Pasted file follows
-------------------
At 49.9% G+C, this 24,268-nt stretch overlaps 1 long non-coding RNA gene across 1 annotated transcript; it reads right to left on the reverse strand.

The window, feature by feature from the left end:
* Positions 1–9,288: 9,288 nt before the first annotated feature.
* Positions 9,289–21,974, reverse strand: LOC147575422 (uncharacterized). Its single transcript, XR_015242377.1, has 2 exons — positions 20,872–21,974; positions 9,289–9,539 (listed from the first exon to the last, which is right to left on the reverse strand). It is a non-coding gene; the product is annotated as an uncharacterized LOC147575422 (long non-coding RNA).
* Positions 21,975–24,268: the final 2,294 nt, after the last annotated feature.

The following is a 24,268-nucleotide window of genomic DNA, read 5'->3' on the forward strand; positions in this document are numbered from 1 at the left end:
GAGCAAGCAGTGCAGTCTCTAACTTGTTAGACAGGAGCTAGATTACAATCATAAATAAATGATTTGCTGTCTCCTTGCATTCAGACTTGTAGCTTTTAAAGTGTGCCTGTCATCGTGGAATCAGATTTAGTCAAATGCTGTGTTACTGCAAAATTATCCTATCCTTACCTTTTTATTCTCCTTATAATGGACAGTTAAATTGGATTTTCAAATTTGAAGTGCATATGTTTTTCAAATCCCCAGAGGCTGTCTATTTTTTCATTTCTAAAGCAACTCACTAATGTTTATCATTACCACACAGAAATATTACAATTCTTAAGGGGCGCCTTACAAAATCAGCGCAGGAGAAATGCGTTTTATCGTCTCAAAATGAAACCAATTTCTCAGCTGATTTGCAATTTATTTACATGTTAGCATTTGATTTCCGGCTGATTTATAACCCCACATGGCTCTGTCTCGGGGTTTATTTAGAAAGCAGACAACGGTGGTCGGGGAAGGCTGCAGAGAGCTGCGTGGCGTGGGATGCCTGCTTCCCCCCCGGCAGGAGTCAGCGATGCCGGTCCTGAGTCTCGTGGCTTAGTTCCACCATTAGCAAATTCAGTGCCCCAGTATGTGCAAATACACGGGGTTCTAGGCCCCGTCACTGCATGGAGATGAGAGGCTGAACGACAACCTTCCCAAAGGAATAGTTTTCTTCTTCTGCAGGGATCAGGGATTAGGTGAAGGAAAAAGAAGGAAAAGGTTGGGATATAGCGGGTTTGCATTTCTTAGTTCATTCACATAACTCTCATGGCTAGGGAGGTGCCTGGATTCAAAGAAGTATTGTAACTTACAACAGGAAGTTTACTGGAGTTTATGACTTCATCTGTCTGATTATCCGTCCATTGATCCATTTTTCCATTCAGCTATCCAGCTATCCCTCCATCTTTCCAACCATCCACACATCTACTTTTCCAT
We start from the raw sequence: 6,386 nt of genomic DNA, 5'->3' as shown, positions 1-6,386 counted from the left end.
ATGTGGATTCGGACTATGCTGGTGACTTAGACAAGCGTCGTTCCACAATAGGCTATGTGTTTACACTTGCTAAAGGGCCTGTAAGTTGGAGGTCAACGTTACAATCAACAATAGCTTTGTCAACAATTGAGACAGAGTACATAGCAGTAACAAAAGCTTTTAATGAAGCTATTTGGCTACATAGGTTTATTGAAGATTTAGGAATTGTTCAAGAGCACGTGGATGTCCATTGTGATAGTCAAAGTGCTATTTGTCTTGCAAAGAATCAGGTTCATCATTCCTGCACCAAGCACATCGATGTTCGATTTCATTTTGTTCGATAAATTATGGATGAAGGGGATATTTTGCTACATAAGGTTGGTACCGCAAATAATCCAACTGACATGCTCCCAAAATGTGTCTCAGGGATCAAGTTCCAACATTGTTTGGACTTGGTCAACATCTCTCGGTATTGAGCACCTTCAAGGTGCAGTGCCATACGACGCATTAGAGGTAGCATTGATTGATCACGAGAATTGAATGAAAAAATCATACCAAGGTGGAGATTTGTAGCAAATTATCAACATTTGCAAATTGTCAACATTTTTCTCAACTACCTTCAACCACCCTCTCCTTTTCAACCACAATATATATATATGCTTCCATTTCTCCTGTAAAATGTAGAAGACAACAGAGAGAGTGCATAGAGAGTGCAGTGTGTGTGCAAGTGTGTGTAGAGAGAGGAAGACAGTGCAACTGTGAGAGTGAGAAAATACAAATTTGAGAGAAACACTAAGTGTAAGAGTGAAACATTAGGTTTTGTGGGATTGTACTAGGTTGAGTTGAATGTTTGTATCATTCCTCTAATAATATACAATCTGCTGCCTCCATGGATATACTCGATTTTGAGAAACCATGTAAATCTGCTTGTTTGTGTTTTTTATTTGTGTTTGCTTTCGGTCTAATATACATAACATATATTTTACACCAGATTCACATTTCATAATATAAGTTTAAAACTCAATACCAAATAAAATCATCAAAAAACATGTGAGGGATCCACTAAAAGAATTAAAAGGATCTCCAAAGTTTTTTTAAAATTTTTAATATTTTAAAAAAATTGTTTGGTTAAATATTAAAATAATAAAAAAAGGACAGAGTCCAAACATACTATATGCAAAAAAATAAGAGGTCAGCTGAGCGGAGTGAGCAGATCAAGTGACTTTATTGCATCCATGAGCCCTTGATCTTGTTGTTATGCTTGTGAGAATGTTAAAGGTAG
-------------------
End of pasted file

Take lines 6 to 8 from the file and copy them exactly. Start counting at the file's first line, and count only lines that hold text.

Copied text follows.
The following is a 24,268-nucleotide window of genomic DNA, read 5'->3' on the forward strand; positions in this document are numbered from 1 at the left end:
GAGCAAGCAGTGCAGTCTCTAACTTGTTAGACAGGAGCTAGATTACAATCATAAATAAATGATTTGCTGTCTCCTTGCATTCAGACTTGTAGCTTTTAAAGTGTGCCTGTCATCGTGGAATCAGATTTAGTCAAATGCTGTGTTACTGCAAAATTATCCTATCCTTACCTTTTTATTCTCCTTATAATGGACAGTTAAATTGGATTTTCAAATTTGAAGTGCATATGTTTTTCAAATCCCCAGAGGCTGTCTATTTTTTCATTTCTAAAGCAACTCACTAATGTTTATCATTACCACACAGAAATATTACAATTCTTAAGGGGCGCCTTACAAAATCAGCGCAGGAGAAATGCGTTTTATCGTCTCAAAATGAAACCAATTTCTCAGCTGATTTGCAATTTATTTACATGTTAGCATTTGATTTCCGGCTGATTTATAACCCCACATGGCTCTGTCTCGGGGTTTATTTAGAAAGCAGACAACGGTGGTCGGGGAAGGCTGCAGAGAGCTGCGTGGCGTGGGATGCCTGCTTCCCCCCCGGCAGGAGTCAGCGATGCCGGTCCTGAGTCTCGTGGCTTAGTTCCACCATTAGCAAATTCAGTGCCCCAGTATGTGCAAATACACGGGGTTCTAGGCCCCGTCACTGCATGGAGATGAGAGGCTGAACGACAACCTTCCCAAAGGAATAGTTTTCTTCTTCTGCAGGGATCAGGGATTAGGTGAAGGAAAAAGAAGGAAAAGGTTGGGATATAGCGGGTTTGCATTTCTTAGTTCATTCACATAACTCTCATGGCTAGGGAGGTGCCTGGATTCAAAGAAGTATTGTAACTTACAACAGGAAGTTTACTGGAGTTTATGACTTCATCTGTCTGATTATCCGTCCATTGATCCATTTTTCCATTCAGCTATCCAGCTATCCCTCCATCTTTCCAACCATCCACACATCTACTTTTCCAT
We start from the raw sequence: 6,386 nt of genomic DNA, 5'->3' as shown, positions 1-6,386 counted from the left end.